John Weekes

John Weekes is a reporter for APNZ.

Eco-friendly luxury

Superyacht's eco footprint trimmed to cost far less

Post-renovation, superyacht Ethereal is still a luxuriously comfortable boat. Photo / Supplied
Post-renovation, superyacht Ethereal is still a luxuriously comfortable boat. Photo / Supplied

A Silicon Valley inventor's superyacht is back to its eco-friendliest after a refit in Auckland. Ethereal, designed by New Zealander Ron Holland, has been renovated at Orams Marine.

The 58m yacht's co-owner, Sun Microsystems co-founder Bill Joy, told the Herald on Sunday Ethereal emerged from a brainstorming session with industry experts and academics. "There was nobody to copy," Joy said.

Joy wanted to minimise the boat's resource use and ecological footprint in propulsion, "habitat" and electricity. Ethereal uses a high-pressure, reverse osmosis-based desalination machine for producing water.

Joy said the New Zealand designer gave the yacht a sleek profile. "We made the boat a little longer because that makes it have less resistance in the water."

The eco-friendly focus didn't eliminate luxury or speed. A 3m Olympic diving board extends from a concealed niche. The yacht has a push-button controlled, hydraulically-operated crow's nest.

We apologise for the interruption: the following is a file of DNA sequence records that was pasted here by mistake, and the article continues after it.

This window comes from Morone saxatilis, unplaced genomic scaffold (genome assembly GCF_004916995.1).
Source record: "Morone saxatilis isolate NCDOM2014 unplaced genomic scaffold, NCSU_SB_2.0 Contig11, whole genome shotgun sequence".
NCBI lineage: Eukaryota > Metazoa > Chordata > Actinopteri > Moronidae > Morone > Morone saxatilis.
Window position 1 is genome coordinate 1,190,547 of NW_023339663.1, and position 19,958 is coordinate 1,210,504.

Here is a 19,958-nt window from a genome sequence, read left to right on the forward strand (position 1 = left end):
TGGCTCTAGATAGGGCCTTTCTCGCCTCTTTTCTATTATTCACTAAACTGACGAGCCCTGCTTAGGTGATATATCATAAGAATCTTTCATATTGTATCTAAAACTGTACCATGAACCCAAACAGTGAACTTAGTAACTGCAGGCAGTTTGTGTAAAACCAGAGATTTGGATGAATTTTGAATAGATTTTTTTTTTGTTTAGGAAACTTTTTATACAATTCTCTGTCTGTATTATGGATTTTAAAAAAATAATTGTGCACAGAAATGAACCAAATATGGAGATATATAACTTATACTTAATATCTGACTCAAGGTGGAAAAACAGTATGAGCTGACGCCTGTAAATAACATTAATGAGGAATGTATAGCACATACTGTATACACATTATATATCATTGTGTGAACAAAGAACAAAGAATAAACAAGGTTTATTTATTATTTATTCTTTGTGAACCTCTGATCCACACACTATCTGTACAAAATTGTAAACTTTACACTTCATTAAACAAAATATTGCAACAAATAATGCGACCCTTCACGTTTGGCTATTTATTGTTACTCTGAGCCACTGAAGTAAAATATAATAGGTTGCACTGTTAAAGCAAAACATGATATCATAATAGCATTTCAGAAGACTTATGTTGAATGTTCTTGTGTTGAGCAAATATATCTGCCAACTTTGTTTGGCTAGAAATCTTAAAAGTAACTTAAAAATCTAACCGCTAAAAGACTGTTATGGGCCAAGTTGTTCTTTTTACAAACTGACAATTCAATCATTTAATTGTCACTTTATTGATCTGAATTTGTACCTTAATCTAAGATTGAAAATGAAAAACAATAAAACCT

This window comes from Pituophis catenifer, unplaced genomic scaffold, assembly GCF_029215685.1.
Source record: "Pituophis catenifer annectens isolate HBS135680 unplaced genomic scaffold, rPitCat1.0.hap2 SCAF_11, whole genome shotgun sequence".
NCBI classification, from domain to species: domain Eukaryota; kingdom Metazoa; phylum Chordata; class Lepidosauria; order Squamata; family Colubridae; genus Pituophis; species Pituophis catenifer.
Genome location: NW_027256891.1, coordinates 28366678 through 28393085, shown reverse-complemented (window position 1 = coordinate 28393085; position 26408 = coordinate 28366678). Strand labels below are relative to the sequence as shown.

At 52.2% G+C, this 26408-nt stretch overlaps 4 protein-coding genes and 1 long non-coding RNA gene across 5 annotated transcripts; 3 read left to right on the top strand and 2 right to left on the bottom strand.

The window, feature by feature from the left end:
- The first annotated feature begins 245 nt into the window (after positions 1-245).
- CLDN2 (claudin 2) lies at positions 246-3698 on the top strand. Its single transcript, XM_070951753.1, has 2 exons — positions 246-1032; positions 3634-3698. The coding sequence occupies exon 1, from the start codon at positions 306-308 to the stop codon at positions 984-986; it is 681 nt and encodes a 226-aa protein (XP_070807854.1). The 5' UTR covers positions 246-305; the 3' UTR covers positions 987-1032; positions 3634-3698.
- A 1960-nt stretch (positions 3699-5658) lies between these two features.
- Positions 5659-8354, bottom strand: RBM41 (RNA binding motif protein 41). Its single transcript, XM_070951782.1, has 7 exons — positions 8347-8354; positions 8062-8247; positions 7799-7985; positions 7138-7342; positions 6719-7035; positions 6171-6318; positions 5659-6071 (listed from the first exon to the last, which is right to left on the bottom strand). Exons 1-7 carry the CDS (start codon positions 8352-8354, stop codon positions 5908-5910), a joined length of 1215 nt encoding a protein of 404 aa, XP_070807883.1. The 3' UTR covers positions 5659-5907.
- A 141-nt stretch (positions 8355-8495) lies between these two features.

A dynamic positioning system lets the yacht synchronise its engines, rudder and thrusters to maintain a fixed position, and Ethereal can easily reach speeds of 17 knots.

It can run on energy stored in a battery bank for hours, eliminating noise, vibration and exhaust smoke. "The benefit of all this is a much more pleasant environment," Joy said.

The boat is used as a meeting place for political leaders and for people to discuss major environmental and social issues.

Joy's wife, Shannon O'Leary Joy, has worked for environmental groups and is especially passionate about protecting marine life.

Bill Joy said he was last here in December and visited the Poor Knights Islands. He hoped to return to New Zealand soon.

The yacht's captain, Andrew Barry, said the crew had enjoyed their stay in Auckland. "All the services close to hand, in one concentrated area, make it really appealing." he said.

The boat sails to warmer climes around April 8.

Maintenance workers have also given the superyacht CaryAli a scrub-up this month. Cranes were brought in to manoeuvre workers around the 39m yacht. Alloy Yachts launched CaryAli in October. The boat is understood to have North American owners.

- Herald on Sunday

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